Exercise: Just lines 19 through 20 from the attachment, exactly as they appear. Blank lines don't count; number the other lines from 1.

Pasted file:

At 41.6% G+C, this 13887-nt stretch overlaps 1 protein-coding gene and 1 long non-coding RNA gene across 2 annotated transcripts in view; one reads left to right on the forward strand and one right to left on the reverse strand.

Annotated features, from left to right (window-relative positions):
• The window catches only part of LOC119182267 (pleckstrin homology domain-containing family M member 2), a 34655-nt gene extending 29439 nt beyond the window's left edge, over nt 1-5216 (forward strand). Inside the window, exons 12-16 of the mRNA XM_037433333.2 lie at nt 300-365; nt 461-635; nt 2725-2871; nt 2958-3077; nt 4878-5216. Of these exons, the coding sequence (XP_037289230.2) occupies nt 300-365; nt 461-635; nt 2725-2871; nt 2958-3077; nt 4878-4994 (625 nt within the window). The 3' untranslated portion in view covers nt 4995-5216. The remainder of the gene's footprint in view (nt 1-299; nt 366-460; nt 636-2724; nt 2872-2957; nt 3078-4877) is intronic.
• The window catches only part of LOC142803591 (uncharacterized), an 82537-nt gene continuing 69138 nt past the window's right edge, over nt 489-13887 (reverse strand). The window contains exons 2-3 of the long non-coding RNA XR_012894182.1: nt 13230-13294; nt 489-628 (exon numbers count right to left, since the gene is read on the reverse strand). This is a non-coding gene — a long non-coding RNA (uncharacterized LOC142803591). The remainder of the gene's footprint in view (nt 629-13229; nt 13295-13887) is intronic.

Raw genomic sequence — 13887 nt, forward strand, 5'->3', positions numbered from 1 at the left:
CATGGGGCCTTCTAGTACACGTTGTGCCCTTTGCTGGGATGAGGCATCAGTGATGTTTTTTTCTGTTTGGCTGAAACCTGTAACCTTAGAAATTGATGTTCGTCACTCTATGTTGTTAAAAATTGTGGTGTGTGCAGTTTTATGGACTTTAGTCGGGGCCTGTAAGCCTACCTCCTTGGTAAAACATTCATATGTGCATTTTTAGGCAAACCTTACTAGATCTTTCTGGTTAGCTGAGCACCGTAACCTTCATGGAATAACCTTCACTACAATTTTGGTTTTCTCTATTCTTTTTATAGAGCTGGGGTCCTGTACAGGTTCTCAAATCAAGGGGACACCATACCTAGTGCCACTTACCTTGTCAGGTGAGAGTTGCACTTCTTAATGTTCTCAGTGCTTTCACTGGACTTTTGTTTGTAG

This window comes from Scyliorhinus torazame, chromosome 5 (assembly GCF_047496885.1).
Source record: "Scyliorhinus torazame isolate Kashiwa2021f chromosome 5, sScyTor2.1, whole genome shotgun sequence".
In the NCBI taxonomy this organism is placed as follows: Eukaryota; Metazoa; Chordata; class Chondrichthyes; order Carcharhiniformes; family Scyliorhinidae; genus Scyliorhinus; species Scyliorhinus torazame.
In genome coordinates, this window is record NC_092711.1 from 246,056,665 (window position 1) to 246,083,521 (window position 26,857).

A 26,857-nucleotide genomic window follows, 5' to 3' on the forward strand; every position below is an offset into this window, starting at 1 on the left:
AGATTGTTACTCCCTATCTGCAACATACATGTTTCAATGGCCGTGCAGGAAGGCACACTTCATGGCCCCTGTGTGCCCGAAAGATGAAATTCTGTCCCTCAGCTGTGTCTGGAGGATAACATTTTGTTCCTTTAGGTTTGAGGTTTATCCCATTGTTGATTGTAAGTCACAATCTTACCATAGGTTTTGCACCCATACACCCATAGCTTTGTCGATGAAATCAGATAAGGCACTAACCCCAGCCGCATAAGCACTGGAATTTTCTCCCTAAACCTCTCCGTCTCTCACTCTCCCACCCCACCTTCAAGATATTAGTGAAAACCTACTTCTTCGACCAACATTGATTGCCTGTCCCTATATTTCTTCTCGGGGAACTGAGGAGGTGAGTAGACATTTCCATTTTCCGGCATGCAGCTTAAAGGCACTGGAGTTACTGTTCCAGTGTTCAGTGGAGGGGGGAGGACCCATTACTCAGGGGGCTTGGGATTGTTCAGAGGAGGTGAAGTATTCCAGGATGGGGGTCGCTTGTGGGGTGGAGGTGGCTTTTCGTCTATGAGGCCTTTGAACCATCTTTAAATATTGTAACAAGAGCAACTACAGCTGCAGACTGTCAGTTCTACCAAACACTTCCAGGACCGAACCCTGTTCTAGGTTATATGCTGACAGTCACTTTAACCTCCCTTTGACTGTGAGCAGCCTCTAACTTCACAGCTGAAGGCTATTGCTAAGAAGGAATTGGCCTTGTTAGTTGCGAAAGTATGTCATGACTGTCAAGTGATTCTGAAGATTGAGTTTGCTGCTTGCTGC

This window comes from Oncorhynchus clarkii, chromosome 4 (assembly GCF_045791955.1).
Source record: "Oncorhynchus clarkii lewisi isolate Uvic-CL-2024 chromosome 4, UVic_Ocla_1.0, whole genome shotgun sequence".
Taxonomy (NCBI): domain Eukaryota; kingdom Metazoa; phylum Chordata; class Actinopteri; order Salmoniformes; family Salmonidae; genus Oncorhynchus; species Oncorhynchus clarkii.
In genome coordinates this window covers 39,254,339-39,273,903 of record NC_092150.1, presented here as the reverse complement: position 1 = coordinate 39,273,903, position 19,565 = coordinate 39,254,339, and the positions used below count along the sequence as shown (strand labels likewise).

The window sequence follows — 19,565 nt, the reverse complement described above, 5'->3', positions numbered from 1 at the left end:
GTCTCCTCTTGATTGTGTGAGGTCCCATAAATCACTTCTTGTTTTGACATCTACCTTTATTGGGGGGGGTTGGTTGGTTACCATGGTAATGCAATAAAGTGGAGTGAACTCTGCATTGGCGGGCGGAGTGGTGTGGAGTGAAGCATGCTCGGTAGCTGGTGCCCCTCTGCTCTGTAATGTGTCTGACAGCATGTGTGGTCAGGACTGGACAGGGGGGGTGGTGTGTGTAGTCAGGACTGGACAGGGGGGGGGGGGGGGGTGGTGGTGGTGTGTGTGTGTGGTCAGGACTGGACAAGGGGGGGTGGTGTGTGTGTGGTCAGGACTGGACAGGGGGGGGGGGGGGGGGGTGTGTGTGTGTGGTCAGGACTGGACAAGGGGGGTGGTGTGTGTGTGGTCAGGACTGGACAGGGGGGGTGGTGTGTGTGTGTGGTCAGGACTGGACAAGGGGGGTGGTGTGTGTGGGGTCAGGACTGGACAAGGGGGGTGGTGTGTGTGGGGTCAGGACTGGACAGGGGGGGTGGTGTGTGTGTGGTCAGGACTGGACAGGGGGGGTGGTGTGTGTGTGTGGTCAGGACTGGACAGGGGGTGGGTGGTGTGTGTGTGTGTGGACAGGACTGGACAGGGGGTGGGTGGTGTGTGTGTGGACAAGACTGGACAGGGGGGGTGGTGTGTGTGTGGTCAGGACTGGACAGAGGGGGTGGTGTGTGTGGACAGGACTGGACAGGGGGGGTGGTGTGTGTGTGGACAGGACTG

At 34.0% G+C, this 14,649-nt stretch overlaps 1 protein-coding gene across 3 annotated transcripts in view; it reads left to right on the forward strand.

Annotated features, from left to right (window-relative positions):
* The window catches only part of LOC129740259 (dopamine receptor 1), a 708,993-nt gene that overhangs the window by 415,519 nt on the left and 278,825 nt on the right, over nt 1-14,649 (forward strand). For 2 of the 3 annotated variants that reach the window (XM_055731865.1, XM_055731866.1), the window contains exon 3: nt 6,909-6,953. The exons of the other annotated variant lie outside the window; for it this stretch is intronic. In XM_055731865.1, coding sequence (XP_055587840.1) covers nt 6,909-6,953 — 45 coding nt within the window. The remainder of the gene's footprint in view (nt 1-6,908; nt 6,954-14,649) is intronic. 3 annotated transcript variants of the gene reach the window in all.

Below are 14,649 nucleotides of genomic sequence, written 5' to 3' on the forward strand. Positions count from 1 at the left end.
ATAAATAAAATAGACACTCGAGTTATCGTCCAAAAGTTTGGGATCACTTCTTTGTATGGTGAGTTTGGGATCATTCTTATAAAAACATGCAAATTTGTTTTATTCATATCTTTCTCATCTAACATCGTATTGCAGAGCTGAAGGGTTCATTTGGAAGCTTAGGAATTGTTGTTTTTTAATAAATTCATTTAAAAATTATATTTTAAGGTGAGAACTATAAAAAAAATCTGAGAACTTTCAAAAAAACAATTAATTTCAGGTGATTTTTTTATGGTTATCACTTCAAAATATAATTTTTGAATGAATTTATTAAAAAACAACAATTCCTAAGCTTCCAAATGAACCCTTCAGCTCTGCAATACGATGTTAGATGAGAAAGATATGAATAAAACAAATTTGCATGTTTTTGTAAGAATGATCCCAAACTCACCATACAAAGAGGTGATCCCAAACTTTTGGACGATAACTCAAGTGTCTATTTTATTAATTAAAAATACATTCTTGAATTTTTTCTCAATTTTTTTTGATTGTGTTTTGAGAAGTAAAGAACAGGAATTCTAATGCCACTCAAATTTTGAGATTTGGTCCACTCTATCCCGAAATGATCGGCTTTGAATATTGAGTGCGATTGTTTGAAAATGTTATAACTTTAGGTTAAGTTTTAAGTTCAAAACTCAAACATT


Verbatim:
At 34.0% G+C, this 14,649-nt stretch overlaps 1 protein-coding gene across 3 annotated transcripts in view; it reads left to right on the forward strand.

Annotated features, from left to right (window-relative positions):